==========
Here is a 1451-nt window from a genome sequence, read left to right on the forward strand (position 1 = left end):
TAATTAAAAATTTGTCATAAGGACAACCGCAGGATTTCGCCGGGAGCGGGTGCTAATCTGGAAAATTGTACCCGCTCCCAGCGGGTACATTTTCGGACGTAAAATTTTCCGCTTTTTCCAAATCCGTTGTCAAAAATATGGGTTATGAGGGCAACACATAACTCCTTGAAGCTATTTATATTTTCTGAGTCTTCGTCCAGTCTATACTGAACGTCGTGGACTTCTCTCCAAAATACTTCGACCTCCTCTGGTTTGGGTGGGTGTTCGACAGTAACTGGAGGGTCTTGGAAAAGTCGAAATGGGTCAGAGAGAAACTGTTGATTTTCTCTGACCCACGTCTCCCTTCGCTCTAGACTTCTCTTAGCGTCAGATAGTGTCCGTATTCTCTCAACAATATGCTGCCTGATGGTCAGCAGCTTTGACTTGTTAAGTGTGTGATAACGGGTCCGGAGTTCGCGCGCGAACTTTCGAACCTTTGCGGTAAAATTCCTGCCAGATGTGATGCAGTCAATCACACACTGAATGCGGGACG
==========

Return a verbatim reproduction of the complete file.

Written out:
Here is a 1451-nt window from a genome sequence, read left to right on the forward strand (position 1 = left end):
TAATTAAAAATTTGTCATAAGGACAACCGCAGGATTTCGCCGGGAGCGGGTGCTAATCTGGAAAATTGTACCCGCTCCCAGCGGGTACATTTTCGGACGTAAAATTTTCCGCTTTTTCCAAATCCGTTGTCAAAAATATGGGTTATGAGGGCAACACATAACTCCTTGAAGCTATTTATATTTTCTGAGTCTTCGTCCAGTCTATACTGAACGTCGTGGACTTCTCTCCAAAATACTTCGACCTCCTCTGGTTTGGGTGGGTGTTCGACAGTAACTGGAGGGTCTTGGAAAAGTCGAAATGGGTCAGAGAGAAACTGTTGATTTTCTCTGACCCACGTCTCCCTTCGCTCTAGACTTCTCTTAGCGTCAGATAGTGTCCGTATTCTCTCAACAATATGCTGCCTGATGGTCAGCAGCTTTGACTTGTTAAGTGTGTGATAACGGGTCCGGAGTTCGCGCGCGAACTTTCGAACCTTTGCGGTAAAATTCCTGCCAGATGTGATGCAGTCAATCACACACTGAATGCGGGACG